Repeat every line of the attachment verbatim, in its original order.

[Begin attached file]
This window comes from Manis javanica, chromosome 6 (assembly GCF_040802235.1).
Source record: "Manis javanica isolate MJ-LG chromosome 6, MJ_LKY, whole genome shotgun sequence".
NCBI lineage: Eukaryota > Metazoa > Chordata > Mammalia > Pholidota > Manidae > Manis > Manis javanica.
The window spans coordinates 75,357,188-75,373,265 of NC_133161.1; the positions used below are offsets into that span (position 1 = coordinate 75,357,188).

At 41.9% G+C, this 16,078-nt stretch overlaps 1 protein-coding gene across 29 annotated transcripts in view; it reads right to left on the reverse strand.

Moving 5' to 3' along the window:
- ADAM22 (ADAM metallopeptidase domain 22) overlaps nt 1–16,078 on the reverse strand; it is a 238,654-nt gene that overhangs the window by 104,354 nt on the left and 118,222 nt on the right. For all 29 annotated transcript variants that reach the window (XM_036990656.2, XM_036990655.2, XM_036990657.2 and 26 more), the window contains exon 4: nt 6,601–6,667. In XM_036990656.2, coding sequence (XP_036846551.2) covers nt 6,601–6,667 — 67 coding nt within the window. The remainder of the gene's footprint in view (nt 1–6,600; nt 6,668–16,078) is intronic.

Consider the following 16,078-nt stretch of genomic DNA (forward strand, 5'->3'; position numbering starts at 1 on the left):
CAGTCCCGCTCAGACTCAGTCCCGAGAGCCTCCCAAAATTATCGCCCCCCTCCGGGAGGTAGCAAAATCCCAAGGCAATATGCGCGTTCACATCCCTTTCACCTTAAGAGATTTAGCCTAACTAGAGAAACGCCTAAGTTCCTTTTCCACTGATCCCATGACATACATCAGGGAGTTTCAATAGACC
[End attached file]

This window comes from Manis javanica, chromosome 6 (assembly GCF_040802235.1).
Source record: "Manis javanica isolate MJ-LG chromosome 6, MJ_LKY, whole genome shotgun sequence".
NCBI lineage: Eukaryota > Metazoa > Chordata > Mammalia > Pholidota > Manidae > Manis > Manis javanica.
The window spans coordinates 75,357,188-75,373,265 of NC_133161.1; the positions used below are offsets into that span (position 1 = coordinate 75,357,188).

At 41.9% G+C, this 16,078-nt stretch overlaps 1 protein-coding gene across 29 annotated transcripts in view; it reads right to left on the reverse strand.

Moving 5' to 3' along the window:
- ADAM22 (ADAM metallopeptidase domain 22) overlaps nt 1–16,078 on the reverse strand; it is a 238,654-nt gene that overhangs the window by 104,354 nt on the left and 118,222 nt on the right. For all 29 annotated transcript variants that reach the window (XM_036990656.2, XM_036990655.2, XM_036990657.2 and 26 more), the window contains exon 4: nt 6,601–6,667. In XM_036990656.2, coding sequence (XP_036846551.2) covers nt 6,601–6,667 — 67 coding nt within the window. The remainder of the gene's footprint in view (nt 1–6,600; nt 6,668–16,078) is intronic.

Consider the following 16,078-nt stretch of genomic DNA (forward strand, 5'->3'; position numbering starts at 1 on the left):
CAGTCCCGCTCAGACTCAGTCCCGAGAGCCTCCCAAAATTATCGCCCCCCTCCGGGAGGTAGCAAAATCCCAAGGCAATATGCGCGTTCACATCCCTTTCACCTTAAGAGATTTAGCCTAACTAGAGAAACGCCTAAGTTCCTTTTCCACTGATCCCATGACATACATCAGGGAGTTTCAATAGACC